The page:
Gathering evidence for the public good
Luis G. Valerio, Jr., PhD ’98, a toxicologist with the U.S. Food and Drug Administration’s (FDA) Center for Drug Evaluation and Research, didn’t envision himself an advocate for the public at the onset of his career. While Valerio’s early research career centered on basic science, his desire to more directly impact people’s lives with the science of toxicology eventually led him to focus his work in public policy. As a pharmacology/toxicology reviewer for the FDA, he assesses the safety and efficacy of new therapeutic drugs for gastroenterology, specifically ulcerative colitis, autoimmune hepatitis and Crohn’s disease.
Valerio shares his knowledge with School of Pharmacy students as an adjunct professor for special projects in the Department of Pharmaceutical Sciences. “I like where I work now and want to stay there, but I also want to stay connected with the school,” he said. “I want to give back to the school which had such an impact on my career, so this arrangement is perfect.”
Valerio received his doctorate in pharmaceutical sciences from the School of Pharmacy in 1998. While at the SOP, he received two predoctoral fellowships to work with Dennis Petersen, PhD, professor of pharmacogenetics and pharmacology,
and John Thompson, PhD, professor of medicinal chemistry. In 2000, he completed his postdoctoral research as a gastroenterology fellow with the School of Medicine. He earned a postdoctoral research fellowship from the National Science Foundation to work in Barcelona, Spain, where he focused on the enzymology and role of oxidative and reductive enzymes in metabolism.
Upon returning to the United States, Valerio wanted a change from basic research and try applied science. He had developed an interest in consumer product safety and took a position as senior scientist in product safety at Mary Kay Inc., a skin care and cosmetics company based in Dallas, Texas.
After three years of safety testing dermatological products in a business driven environment, Valerio was ready to return to a more science-based environment, which led him to the FDA.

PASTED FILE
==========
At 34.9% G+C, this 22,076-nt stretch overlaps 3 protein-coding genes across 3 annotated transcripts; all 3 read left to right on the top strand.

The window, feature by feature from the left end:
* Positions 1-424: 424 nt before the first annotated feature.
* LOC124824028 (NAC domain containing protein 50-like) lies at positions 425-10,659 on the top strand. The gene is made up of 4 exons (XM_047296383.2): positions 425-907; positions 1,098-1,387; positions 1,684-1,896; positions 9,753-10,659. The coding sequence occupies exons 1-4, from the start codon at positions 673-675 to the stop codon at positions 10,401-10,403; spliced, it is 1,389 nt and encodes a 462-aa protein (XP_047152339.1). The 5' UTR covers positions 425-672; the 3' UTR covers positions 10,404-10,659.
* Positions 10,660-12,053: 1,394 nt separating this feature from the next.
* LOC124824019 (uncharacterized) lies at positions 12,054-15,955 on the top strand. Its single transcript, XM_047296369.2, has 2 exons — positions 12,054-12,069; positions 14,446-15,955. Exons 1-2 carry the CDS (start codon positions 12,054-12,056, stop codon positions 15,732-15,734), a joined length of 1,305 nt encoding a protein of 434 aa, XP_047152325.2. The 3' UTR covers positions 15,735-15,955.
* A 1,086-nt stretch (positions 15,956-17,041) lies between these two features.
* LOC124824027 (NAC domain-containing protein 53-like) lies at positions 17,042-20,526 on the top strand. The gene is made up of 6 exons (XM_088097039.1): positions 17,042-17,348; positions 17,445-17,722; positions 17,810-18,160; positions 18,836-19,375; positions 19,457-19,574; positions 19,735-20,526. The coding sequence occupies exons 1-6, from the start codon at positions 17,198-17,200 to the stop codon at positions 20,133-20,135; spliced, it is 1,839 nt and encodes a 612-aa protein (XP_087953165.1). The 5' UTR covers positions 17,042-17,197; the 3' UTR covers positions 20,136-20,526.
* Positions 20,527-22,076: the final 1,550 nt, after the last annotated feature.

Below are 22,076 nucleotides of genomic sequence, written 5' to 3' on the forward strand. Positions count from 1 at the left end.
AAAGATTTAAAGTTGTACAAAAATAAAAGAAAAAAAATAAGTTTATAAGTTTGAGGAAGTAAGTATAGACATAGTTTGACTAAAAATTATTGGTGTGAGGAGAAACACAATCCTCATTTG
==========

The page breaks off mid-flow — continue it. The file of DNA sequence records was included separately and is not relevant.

“I wanted to get closer to the science that goes directly to the public,” he said. “I wanted to work at the FDA because it’s a place where science and policy come together. There, I could use scientific rationale with regulatory laws to approve or permit products that consumers are exposed to. I felt that was closer to the real world.”
In 2003 he joined the FDA’s Center for Food Safety and Applied Nutrition in College Park, Md, as a toxicology reviewer for the premarket safety assessment of food additives, such as flavoring agents, GRAS ingredients (“generally recognized as safe" by the Food and Drug Administration) and super sweeteners. He then moved to the FDA’s Center for Drug Evaluation and Research (CDER) Office of New Drugs as a pharmacology/toxicology reviewer assessing the safety and efficacy of new medical drugs.
He recently accepted a position as toxicologist with the CDER Office of Pharmaceutical Science, Infomatics and Computational Safety Analysis Staff (ICSAS). ICSAS is an applied regulatory research unit that performs predictive toxicity screening of drugs for human adverse health effects and critical endpoints in the safety evaluation and regulatory approval of drugs such as carcinogenicity, mutagenicity and reproductive toxicity -- endpoints that cannot be tested in humans.
Valerio develops the predictions in silico using advanced computer software and complex quantitative structure-activity relationship modeling of drugs.
Valerio has served as an expert for the United Nations World Health Organization/Food and Agriculture Organization Joint Expert Committee on Food Additives. He has served as an FDA expert toxicology witness in federal government criminal cases involving unapproved food additives and drugs supporting the agency’s enforcement efforts to protect the public’s health.
He was awarded a life-time visiting professor appointment at a private medical university in Lima, Peru; has authored more than 30 publications and has served on the editorial board of Toxicological Reviews. He is associate editor of Toxicology Mechanisms and Methods and was chosen to appear on a national multinetwork television broadcast for the Department of Health and Human Services as a role model encouraging Hispanics to work in U.S. government positions.
His professional interests include xenobiotic metabolism, and predictive modeling of the carcinogenicity, hepatotoxicity, and reproductive toxicity of drugs. In his free time, Valerio enjoys traveling with his family, learning about other languages and cultures, and outdoor activities such as fresh water fishing. Valerio, who grew up in Rye, Colo., lives with his wife, Carmen, and their two children in Maryland, just outside of Washington, D.C.